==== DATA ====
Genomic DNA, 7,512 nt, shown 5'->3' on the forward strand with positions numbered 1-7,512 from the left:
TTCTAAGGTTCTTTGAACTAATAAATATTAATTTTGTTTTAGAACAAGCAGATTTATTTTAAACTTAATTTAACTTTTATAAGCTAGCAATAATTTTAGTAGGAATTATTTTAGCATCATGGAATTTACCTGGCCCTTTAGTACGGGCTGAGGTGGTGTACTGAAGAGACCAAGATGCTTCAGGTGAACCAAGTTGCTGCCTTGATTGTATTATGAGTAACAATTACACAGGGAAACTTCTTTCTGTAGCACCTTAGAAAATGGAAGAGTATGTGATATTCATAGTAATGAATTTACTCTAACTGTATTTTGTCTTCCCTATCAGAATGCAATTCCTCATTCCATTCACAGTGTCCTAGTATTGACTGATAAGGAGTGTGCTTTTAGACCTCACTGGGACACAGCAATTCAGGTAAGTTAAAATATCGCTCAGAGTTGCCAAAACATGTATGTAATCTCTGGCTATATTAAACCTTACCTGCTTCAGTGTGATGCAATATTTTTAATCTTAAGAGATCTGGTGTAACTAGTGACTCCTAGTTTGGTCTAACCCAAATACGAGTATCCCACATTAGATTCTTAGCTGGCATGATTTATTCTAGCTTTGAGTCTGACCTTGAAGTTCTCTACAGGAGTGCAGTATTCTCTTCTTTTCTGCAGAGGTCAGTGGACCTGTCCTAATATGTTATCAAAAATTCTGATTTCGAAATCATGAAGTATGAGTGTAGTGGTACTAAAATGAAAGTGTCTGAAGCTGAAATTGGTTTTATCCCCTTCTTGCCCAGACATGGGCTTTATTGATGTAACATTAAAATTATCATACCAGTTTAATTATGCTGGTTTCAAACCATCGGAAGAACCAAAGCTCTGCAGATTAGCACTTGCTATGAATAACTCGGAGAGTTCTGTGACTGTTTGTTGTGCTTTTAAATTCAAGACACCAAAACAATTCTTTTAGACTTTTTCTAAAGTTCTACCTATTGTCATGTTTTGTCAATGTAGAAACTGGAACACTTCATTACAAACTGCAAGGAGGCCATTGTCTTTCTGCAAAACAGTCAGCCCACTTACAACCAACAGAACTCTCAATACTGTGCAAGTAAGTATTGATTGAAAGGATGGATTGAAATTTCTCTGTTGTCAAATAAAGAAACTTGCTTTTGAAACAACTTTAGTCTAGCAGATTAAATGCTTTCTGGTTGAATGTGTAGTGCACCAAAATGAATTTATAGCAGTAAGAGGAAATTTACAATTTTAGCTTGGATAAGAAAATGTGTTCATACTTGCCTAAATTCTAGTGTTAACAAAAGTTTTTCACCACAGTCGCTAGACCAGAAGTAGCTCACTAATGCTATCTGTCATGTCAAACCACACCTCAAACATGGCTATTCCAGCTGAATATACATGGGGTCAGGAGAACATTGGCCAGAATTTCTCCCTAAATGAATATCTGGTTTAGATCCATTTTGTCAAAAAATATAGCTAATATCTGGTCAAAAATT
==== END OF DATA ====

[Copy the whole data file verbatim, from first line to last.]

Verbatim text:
Genomic DNA, 7,512 nt, shown 5'->3' on the forward strand with positions numbered 1-7,512 from the left:
TTCTAAGGTTCTTTGAACTAATAAATATTAATTTTGTTTTAGAACAAGCAGATTTATTTTAAACTTAATTTAACTTTTATAAGCTAGCAATAATTTTAGTAGGAATTATTTTAGCATCATGGAATTTACCTGGCCCTTTAGTACGGGCTGAGGTGGTGTACTGAAGAGACCAAGATGCTTCAGGTGAACCAAGTTGCTGCCTTGATTGTATTATGAGTAACAATTACACAGGGAAACTTCTTTCTGTAGCACCTTAGAAAATGGAAGAGTATGTGATATTCATAGTAATGAATTTACTCTAACTGTATTTTGTCTTCCCTATCAGAATGCAATTCCTCATTCCATTCACAGTGTCCTAGTATTGACTGATAAGGAGTGTGCTTTTAGACCTCACTGGGACACAGCAATTCAGGTAAGTTAAAATATCGCTCAGAGTTGCCAAAACATGTATGTAATCTCTGGCTATATTAAACCTTACCTGCTTCAGTGTGATGCAATATTTTTAATCTTAAGAGATCTGGTGTAACTAGTGACTCCTAGTTTGGTCTAACCCAAATACGAGTATCCCACATTAGATTCTTAGCTGGCATGATTTATTCTAGCTTTGAGTCTGACCTTGAAGTTCTCTACAGGAGTGCAGTATTCTCTTCTTTTCTGCAGAGGTCAGTGGACCTGTCCTAATATGTTATCAAAAATTCTGATTTCGAAATCATGAAGTATGAGTGTAGTGGTACTAAAATGAAAGTGTCTGAAGCTGAAATTGGTTTTATCCCCTTCTTGCCCAGACATGGGCTTTATTGATGTAACATTAAAATTATCATACCAGTTTAATTATGCTGGTTTCAAACCATCGGAAGAACCAAAGCTCTGCAGATTAGCACTTGCTATGAATAACTCGGAGAGTTCTGTGACTGTTTGTTGTGCTTTTAAATTCAAGACACCAAAACAATTCTTTTAGACTTTTTCTAAAGTTCTACCTATTGTCATGTTTTGTCAATGTAGAAACTGGAACACTTCATTACAAACTGCAAGGAGGCCATTGTCTTTCTGCAAAACAGTCAGCCCACTTACAACCAACAGAACTCTCAATACTGTGCAAGTAAGTATTGATTGAAAGGATGGATTGAAATTTCTCTGTTGTCAAATAAAGAAACTTGCTTTTGAAACAACTTTAGTCTAGCAGATTAAATGCTTTCTGGTTGAATGTGTAGTGCACCAAAATGAATTTATAGCAGTAAGAGGAAATTTACAATTTTAGCTTGGATAAGAAAATGTGTTCATACTTGCCTAAATTCTAGTGTTAACAAAAGTTTTTCACCACAGTCGCTAGACCAGAAGTAGCTCACTAATGCTATCTGTCATGTCAAACCACACCTCAAACATGGCTATTCCAGCTGAATATACATGGGGTCAGGAGAACATTGGCCAGAATTTCTCCCTAAATGAATATCTGGTTTAGATCCATTTTGTCAAAAAATATAGCTAATATCTGGTCAAAAATT